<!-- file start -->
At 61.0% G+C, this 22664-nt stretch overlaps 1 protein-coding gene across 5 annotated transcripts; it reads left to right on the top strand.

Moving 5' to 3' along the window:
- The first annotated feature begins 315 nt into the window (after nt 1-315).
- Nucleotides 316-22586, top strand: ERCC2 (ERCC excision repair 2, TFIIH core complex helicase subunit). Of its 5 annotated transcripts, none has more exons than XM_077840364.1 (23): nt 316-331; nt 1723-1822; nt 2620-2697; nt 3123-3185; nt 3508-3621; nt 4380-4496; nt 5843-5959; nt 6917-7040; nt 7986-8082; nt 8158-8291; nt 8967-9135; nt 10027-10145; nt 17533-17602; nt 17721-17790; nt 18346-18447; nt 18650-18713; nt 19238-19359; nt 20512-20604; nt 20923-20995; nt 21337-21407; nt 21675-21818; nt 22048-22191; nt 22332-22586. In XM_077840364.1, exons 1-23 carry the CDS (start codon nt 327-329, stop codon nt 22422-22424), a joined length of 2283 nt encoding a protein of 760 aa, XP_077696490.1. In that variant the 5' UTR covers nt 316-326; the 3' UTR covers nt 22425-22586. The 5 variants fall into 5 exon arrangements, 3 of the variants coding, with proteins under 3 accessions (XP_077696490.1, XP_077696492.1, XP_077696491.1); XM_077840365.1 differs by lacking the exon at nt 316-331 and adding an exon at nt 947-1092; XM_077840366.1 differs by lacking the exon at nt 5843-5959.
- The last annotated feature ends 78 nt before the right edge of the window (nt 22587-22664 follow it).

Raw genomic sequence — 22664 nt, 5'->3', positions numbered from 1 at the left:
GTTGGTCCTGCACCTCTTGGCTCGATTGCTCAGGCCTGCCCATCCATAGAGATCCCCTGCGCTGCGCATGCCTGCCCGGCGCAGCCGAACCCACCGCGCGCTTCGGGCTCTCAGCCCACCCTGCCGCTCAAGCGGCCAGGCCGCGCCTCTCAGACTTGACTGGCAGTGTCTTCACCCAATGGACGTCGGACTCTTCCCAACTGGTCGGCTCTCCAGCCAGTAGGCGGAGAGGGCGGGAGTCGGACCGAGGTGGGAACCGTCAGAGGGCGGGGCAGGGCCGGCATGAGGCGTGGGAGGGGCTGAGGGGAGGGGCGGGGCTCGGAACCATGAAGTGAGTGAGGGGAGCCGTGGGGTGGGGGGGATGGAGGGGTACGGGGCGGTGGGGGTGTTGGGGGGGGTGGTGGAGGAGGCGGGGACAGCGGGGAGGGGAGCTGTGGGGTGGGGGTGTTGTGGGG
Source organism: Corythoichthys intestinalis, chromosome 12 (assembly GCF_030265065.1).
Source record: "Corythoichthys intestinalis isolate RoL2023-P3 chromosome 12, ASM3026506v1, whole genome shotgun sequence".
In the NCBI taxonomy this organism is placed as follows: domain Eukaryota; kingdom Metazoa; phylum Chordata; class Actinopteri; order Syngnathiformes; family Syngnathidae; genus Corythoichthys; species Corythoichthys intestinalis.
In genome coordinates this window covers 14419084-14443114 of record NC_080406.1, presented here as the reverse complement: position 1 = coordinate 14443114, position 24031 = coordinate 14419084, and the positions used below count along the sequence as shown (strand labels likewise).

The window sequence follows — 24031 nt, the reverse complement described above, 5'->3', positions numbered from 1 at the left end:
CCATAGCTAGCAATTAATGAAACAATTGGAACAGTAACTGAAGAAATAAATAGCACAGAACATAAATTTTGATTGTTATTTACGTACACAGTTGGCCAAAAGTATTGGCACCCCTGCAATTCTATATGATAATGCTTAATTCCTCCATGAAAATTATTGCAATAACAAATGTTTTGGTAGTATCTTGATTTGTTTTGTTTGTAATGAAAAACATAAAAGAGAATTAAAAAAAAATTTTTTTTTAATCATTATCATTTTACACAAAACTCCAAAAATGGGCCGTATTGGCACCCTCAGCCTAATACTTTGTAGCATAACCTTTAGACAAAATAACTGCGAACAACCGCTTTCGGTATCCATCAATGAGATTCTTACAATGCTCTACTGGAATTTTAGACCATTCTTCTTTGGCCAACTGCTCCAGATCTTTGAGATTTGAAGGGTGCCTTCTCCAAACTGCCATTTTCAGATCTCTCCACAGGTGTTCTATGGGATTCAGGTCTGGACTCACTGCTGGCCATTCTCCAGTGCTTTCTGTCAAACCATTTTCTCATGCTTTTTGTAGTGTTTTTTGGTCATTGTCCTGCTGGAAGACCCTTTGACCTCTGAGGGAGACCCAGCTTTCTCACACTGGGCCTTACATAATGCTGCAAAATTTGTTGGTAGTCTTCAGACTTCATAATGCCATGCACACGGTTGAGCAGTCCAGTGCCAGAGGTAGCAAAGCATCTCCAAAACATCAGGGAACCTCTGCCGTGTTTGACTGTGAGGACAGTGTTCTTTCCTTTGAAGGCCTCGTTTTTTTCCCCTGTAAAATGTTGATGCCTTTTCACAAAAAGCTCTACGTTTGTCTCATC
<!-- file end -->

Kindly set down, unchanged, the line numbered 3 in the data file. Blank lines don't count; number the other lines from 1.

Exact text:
- The first annotated feature begins 315 nt into the window (after nt 1-315).